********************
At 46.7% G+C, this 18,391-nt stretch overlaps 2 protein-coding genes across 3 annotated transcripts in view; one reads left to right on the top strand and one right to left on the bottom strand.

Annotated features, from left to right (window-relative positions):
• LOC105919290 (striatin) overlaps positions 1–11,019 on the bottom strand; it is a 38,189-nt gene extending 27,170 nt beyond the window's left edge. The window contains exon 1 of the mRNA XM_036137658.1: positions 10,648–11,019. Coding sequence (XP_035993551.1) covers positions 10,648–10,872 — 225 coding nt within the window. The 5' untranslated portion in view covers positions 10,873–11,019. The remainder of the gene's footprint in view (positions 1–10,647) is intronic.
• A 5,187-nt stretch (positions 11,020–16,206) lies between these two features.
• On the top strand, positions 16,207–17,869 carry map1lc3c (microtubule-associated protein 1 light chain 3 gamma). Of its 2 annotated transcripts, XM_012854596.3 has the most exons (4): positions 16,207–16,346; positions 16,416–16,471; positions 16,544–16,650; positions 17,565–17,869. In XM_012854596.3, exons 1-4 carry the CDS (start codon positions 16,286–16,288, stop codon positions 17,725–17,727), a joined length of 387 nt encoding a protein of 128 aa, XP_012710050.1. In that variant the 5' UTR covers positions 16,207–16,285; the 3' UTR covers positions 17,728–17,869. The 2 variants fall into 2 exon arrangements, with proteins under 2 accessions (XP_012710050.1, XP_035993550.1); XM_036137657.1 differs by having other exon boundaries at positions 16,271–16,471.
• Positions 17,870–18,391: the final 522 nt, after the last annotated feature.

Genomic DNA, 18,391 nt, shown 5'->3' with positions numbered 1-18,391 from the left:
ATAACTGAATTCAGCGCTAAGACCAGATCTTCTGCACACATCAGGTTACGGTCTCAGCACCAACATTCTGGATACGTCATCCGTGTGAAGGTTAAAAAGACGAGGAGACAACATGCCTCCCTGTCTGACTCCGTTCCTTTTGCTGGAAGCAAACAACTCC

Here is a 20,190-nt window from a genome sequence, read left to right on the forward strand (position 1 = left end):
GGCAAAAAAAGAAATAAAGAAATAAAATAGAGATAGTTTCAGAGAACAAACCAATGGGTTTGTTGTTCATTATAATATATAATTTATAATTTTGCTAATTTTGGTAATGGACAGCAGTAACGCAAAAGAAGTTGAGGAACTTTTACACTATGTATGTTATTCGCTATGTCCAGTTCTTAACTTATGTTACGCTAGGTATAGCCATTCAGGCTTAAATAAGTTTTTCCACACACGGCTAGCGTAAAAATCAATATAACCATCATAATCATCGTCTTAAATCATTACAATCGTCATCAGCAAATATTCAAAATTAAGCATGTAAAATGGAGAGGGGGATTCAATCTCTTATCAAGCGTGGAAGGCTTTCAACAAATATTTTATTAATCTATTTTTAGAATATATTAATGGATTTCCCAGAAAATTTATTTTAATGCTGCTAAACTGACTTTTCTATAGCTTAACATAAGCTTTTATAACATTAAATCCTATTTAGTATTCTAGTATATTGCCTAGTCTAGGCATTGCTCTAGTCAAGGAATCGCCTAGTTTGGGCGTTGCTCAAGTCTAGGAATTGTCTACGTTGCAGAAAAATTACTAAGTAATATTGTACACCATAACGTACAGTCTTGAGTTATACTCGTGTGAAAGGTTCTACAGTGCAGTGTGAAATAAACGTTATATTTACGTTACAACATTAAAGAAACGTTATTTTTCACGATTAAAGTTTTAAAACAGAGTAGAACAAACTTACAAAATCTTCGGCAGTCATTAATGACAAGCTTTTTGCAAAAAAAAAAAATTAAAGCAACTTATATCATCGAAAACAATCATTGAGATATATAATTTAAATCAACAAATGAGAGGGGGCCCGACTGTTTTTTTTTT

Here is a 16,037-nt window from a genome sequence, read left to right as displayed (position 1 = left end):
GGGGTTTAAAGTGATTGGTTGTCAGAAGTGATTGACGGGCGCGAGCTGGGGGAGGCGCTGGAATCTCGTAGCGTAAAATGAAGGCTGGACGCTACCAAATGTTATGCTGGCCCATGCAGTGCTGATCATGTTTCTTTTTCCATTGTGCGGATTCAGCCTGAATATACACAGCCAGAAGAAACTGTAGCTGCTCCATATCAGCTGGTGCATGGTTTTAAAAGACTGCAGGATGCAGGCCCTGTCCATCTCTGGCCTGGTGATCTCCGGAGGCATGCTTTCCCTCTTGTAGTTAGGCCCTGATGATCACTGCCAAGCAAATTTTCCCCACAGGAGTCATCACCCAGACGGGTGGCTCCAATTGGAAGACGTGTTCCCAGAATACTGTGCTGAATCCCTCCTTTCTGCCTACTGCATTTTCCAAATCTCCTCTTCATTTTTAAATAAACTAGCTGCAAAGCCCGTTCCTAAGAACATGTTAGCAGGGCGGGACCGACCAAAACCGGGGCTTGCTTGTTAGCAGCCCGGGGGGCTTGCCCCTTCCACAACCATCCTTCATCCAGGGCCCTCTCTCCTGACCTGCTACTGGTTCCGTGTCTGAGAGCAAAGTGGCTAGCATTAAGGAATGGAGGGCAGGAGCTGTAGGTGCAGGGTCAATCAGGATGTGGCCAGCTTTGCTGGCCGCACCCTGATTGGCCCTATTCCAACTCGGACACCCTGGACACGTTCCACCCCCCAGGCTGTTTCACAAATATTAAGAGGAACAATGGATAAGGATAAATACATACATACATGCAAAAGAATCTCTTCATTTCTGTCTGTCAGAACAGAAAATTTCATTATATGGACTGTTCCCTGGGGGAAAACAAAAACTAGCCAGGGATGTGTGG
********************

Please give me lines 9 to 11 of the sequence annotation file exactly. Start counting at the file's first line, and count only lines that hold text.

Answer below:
Here is a 20,190-nt window from a genome sequence, read left to right on the forward strand (position 1 = left end):
GGCAAAAAAAGAAATAAAGAAATAAAATAGAGATAGTTTCAGAGAACAAACCAATGGGTTTGTTGTTCATTATAATATATAATTTATAATTTTGCTAATTTTGGTAATGGACAGCAGTAACGCAAAAGAAGTTGAGGAACTTTTACACTATGTATGTTATTCGCTATGTCCAGTTCTTAACTTATGTTACGCTAGGTATAGCCATTCAGGCTTAAATAAGTTTTTCCACACACGGCTAGCGTAAAAATCAATATAACCATCATAATCATCGTCTTAAATCATTACAATCGTCATCAGCAAATATTCAAAATTAAGCATGTAAAATGGAGAGGGGGATTCAATCTCTTATCAAGCGTGGAAGGCTTTCAACAAATATTTTATTAATCTATTTTTAGAATATATTAATGGATTTCCCAGAAAATTTATTTTAATGCTGCTAAACTGACTTTTCTATAGCTTAACATAAGCTTTTATAACATTAAATCCTATTTAGTATTCTAGTATATTGCCTAGTCTAGGCATTGCTCTAGTCAAGGAATCGCCTAGTTTGGGCGTTGCTCAAGTCTAGGAATTGTCTACGTTGCAGAAAAATTACTAAGTAATATTGTACACCATAACGTACAGTCTTGAGTTATACTCGTGTGAAAGGTTCTACAGTGCAGTGTGAAATAAACGTTATATTTACGTTACAACATTAAAGAAACGTTATTTTTCACGATTAAAGTTTTAAAACAGAGTAGAACAAACTTACAAAATCTTCGGCAGTCATTAATGACAAGCTTTTTGCAAAAAAAAAAAATTAAAGCAACTTATATCATCGAAAACAATCATTGAGATATATAATTTAAATCAACAAATGAGAGGGGGCCCGACTGTTTTTTTTTT

Here is a 16,037-nt window from a genome sequence, read left to right as displayed (position 1 = left end):